And thus, this NPTD occasional paper has made a flawed argument by suggesting that “An inflow of 25K new citizens per year would keep the size of our working-age citizen population relatively stable” (p.7; emphasis mine).
But perhaps we need PRs, even if they are not economically active, to prop up our low birth rates?
Census 2010 showed that PRs were having less babies than citizens across all age groups. In this case, the influx of PRs will further depress our already dismal Total Fertility Rate (TFR) and, in time to come, worsen the ageing of our resident population.
The startling jump in the number of dependents (and international students) this year may well be due to the rush to get approval for dependents entering Singapore before the stricter regulations kicked in from 1 September 2012 (see my Table).
Based on the facts that a majority of PRs and new citizens are economically inactive, and that the TFR of PRs is lower than that of citizens across all age groups, the government has to screen this group carefully and be far more stringent in granting PR and citizenship.
Myth No. 2: Foreigners provide the expertise that locals lack
The government has claimed that foreigners help to “anchor jobs” for Singaporeans in two ways. One, by taking up low wage jobs that Singaporeans shun, and two, by providing the expertise that Singaporeans lack.
Fair enough. But what about mid-skilled jobs then? Are foreigners, i.e. S Pass holders, also competing with Singaporeans in more junior PMET positions?
From Figure 4, we can see that the growth rates of all categories of foreign workers have slowed this year, with that of the Employment Pass holders recording a negative rate of -0.4%. Although S Passes for mid-skilled workers also increased at a slower pace than the previous year, it still grew by 14,200 in absolute number.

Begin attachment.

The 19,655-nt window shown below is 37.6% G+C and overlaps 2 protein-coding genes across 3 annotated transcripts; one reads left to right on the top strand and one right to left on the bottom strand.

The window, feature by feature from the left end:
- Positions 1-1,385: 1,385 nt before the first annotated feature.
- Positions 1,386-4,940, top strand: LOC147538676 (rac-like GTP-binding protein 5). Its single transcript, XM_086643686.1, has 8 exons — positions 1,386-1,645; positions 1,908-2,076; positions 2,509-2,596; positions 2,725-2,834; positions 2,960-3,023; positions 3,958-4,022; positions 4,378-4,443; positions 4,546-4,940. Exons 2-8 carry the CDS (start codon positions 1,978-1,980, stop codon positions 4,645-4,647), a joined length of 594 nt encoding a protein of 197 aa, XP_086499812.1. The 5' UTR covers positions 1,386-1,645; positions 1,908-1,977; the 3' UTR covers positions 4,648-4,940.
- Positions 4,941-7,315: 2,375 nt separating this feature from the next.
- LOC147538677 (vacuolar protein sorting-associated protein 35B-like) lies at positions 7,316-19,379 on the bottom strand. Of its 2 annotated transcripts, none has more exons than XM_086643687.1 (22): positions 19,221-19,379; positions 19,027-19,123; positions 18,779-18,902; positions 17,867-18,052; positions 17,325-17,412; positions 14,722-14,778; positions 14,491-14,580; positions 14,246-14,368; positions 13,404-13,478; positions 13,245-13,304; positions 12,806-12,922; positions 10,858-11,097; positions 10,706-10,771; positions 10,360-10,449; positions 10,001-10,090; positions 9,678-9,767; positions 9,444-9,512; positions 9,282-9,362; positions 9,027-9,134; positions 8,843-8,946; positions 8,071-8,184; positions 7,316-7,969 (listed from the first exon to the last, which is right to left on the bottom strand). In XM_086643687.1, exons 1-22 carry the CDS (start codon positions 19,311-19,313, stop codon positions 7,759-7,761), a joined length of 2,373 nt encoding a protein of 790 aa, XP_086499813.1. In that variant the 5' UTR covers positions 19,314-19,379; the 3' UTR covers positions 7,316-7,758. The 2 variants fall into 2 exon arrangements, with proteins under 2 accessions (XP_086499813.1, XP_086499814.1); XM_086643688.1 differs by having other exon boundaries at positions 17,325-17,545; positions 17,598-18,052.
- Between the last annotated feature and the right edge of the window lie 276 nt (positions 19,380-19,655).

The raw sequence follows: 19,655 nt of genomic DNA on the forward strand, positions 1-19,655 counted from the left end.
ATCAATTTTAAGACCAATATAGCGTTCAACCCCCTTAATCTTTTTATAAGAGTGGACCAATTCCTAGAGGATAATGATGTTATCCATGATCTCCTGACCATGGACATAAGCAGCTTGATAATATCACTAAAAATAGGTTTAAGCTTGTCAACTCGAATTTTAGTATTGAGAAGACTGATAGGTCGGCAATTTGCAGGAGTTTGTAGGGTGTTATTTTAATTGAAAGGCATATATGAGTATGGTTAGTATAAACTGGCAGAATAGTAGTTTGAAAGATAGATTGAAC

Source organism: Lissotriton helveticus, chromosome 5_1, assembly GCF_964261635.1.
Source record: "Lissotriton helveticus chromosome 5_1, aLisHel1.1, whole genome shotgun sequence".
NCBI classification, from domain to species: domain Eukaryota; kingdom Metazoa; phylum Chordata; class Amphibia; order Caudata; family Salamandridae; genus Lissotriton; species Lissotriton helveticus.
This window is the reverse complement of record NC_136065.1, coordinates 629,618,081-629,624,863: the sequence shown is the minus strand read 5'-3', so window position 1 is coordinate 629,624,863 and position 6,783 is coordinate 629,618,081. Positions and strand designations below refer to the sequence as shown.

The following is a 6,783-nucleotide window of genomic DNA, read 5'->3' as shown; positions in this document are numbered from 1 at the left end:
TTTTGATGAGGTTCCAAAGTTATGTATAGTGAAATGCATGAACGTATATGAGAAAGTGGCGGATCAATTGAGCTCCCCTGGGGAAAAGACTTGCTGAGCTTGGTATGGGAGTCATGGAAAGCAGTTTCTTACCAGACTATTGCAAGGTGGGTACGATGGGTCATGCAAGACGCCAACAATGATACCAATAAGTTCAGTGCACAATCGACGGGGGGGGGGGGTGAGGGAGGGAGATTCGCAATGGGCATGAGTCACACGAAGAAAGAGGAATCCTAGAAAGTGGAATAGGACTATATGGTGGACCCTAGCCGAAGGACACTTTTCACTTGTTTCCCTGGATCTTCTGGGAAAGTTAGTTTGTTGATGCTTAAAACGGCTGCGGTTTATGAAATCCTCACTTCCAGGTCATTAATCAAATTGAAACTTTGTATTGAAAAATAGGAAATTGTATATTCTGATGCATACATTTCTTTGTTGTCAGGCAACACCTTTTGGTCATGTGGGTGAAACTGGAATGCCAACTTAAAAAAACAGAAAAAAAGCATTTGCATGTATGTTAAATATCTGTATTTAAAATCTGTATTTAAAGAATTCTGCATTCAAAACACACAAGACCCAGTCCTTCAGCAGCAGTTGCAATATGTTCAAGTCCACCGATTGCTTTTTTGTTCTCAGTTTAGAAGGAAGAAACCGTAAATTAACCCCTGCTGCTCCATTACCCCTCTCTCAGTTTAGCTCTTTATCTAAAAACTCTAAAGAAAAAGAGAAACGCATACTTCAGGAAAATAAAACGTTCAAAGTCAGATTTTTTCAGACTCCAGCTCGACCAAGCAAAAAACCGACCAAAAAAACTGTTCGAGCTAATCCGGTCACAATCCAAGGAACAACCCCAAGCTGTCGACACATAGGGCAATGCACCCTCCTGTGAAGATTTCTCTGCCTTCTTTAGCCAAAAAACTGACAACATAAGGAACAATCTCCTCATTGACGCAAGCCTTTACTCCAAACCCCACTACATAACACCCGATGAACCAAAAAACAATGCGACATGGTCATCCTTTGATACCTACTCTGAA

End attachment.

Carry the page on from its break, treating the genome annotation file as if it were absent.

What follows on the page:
According to Tan Chuan-Jin, “The ‘strong growth’ in S Passes is likely due to companies using them to bring in more junior-level professionals, managers and executives now that Employment Pass requirements have been tightened.”
I think there’s more to it.
Since July 2011, the qualifying salaries of S Pass and Employment Pass holders have been raised substantially. Effective from January 2012, there has been another round of increases. The qualifying salary of a S Pass holder is now $2000, whereas that of a Q1 Pass holder (the lowest grade of all Employment Pass holders) is $3000, up $500 from the qualifying salary before July 2011 (see Table).
It doesn’t take a lot to surmise that some unscrupulous employers, unwilling to pay an additional $500 to keep their foreign employee on Q1 Passes, have “downgraded” and applied for S Passes for the same employees upon expiry of their passes, or for new employees whom they would previously hire as Q1 Pass holders.
Since S Pass holders are “junior-level professionals, managers and executives,” it is hard to see why employers cannot find equally skilled Singaporeans to fill the positions. Or do employers prefer foreigners simply because Singaporeans are more expensive to hire with the employer CPF contributions?
If these mid-skilled junior workers are indeed scarce in some sectors, then let Singaporeans know which sectors these are.
Whatever it is, MOM should certainly keep its eyes wide open on this category of foreign workers and the companies applying for S Passes.
That’s all for now. There are still some issues to sort out based on the highlighted parts in my Table. I’ll deal with them in my next post.
(Note: This blogpost has been revised on 5 Oct based on a reader’s comment)